Um, it's a 16mm camera which could have sound if we so decided, but not today, it doesn't.
-Okay, ready? -Ready.
And action! Enter the building and exterminate all humans.
KELLY: And it is probably an old BBC camera.
The Arriflex BL was the biggest work horse of the BBC's film department between the mid-'60s and the early '80s.
And, um, it's almost certainly what they would have been using to shoot "Day of the Daleks".
It's been a very hard day, and with film being what it is, you don't quite know how it's going to turn out, but I'm very hopeful that it's going to look good.
And, um And with a bit of careful grading, it will hopefully fit in to the surrounding material nice and happily.
BROSTER: Well,John had no reason to fear.
The film was sent off for processing and returned looking immaculate.
Steve Roberts of BBC TVCentre oversaw the film's conversion to a digital format using the Spirit Telecine machine.
Of course, the techniques for transferring film are so much better than they were back in the '70s.
The film sequences in "Day of the Daleks" look grainy and washed out compared to the new material.
BBC colourist Jonathan Wood graded the film to match the original colour palette and then Peter Crocker over at SVS had to effectively degrade the new film, the opposite of his usual job of film and TVrestoration.
The next job was to add the new effects.
I was very keen that the new effects wouldn't look too anachronistic.
The danger is with doing new sort of digital effects on old TV, it just stands out too much, you know.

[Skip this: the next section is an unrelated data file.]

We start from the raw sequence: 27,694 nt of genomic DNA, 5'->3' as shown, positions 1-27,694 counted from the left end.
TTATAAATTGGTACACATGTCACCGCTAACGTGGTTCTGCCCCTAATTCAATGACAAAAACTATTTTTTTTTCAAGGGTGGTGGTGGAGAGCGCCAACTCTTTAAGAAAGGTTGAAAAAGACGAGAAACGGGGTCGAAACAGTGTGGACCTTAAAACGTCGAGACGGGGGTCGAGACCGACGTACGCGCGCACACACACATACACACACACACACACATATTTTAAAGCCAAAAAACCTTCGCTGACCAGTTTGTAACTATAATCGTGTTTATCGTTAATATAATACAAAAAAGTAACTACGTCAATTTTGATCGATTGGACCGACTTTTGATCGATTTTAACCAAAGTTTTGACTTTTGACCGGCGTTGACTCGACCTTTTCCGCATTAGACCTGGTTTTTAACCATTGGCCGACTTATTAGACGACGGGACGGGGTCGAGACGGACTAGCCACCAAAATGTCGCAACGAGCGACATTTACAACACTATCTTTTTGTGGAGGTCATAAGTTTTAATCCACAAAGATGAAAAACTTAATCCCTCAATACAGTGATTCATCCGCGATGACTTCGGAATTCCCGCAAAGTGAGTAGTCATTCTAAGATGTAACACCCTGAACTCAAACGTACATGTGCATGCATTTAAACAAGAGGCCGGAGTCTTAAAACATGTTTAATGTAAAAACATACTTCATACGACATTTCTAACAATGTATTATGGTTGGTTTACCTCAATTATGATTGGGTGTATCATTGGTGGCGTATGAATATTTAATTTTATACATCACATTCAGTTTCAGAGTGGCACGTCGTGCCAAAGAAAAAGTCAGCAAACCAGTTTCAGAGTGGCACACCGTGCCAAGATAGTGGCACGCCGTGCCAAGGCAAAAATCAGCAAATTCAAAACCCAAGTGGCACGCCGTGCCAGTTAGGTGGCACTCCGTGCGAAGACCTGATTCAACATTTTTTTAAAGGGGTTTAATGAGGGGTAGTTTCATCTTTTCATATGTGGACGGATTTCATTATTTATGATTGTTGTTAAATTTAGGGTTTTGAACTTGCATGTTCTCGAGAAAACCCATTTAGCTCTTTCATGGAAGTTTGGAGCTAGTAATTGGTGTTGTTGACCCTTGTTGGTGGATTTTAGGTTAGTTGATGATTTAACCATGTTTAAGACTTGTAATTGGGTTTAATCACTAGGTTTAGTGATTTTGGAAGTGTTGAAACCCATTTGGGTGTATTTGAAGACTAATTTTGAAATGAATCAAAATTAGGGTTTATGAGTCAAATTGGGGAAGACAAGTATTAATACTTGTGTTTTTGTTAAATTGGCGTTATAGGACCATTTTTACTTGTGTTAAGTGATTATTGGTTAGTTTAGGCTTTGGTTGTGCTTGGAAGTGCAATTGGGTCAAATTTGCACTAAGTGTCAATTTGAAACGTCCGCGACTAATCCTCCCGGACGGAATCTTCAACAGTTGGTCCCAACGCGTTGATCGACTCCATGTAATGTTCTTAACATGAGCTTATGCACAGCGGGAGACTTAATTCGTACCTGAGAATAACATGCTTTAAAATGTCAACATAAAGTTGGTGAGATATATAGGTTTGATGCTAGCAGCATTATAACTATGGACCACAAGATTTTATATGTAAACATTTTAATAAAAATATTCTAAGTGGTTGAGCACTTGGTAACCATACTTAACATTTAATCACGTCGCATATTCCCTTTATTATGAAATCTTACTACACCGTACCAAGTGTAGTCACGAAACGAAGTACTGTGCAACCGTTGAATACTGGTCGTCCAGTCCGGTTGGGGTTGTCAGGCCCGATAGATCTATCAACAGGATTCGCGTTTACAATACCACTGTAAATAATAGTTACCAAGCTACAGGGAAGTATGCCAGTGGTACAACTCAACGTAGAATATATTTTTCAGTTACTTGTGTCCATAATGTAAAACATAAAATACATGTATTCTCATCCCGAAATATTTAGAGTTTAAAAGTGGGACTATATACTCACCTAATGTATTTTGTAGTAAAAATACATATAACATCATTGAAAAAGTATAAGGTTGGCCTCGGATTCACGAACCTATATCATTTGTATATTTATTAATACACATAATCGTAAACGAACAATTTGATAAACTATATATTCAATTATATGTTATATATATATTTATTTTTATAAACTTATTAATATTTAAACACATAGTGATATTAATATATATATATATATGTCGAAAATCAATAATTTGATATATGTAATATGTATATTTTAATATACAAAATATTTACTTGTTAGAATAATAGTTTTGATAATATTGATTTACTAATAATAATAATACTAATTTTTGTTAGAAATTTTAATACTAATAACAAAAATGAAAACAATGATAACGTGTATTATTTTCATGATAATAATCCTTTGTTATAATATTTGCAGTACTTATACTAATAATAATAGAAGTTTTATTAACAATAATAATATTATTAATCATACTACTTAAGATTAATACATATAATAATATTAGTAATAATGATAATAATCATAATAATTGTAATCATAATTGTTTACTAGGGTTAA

It just looks too obviously modern.
When we started doing this, and I decided that Michael Dinsdale of Farmergeddon would be the ideal candidate for doing the actual digital effects, the opticals, the ray guns, all that sort of stuff.
My brief to him was that we try and keep it looking like it could be made in 1971.
To be honest, some of the effects that we've actually put in there probably do look too good for the era.
I don't think even a Silent Running budget could have achieved some of those effects.
So, you know, we have achieved good things on a very small budget, largely to do with the fact that Michael was just so talented and so clever with his modelling and his CG and everything.
It looks really I think it looks really impressive.
(RAY GUNS FIRING) BROSTER: Apart from Michael Dinsdale's effects, Aaron Climas has made an important contribution.
A couple of shots needed an experienced rotoscoper to match new effects with old shots.
Particularly, we see here Aaron has done a fine job of matching the movement of the new screen.
Plus the CSO fixes on the Dalek are done by him, too.
I shall lead the expedition! This time, there must be no mistake.
The enemies of the Daleks will be destroyed! The idea of replacing the Dalek voices was an interesting one.
The originals are not particularly good.
I don't think Paul Bernard, the director, really knew what a Dalek sounded like.
The appearance of the Doctor has changed before.
I remember at the time, as a kid because I did, funnily enough, since I've ended up doing the Dalek voices for Doctor Who, I did have a preoccupation with the voices.
They always scared me.
And I remember thinking when I first heard them in "Day of the Daleks", "This is not right!" You know, and of course, since then, you know, since meeting other Doctor Who fans, everyone goes, "Oh, the Dalek voices in 'Day of the Daleks' were terrible.
" And they mostly are.
Which is an awful thing to say, I feel sorry for those two actors who did them.
There has been a drop in recent production figures.
-That can be explained.
-Explanations are irrelevant.
(OLD AND NEW VOICES BLENDING) Production targetsmust be maintained.
We will reach the targets on the next work period.
For the next work period, target figures will be increased by 10%.
So, there was a suggestion that we try to replace them.
The problem with this story is that all we have is the final mono mix.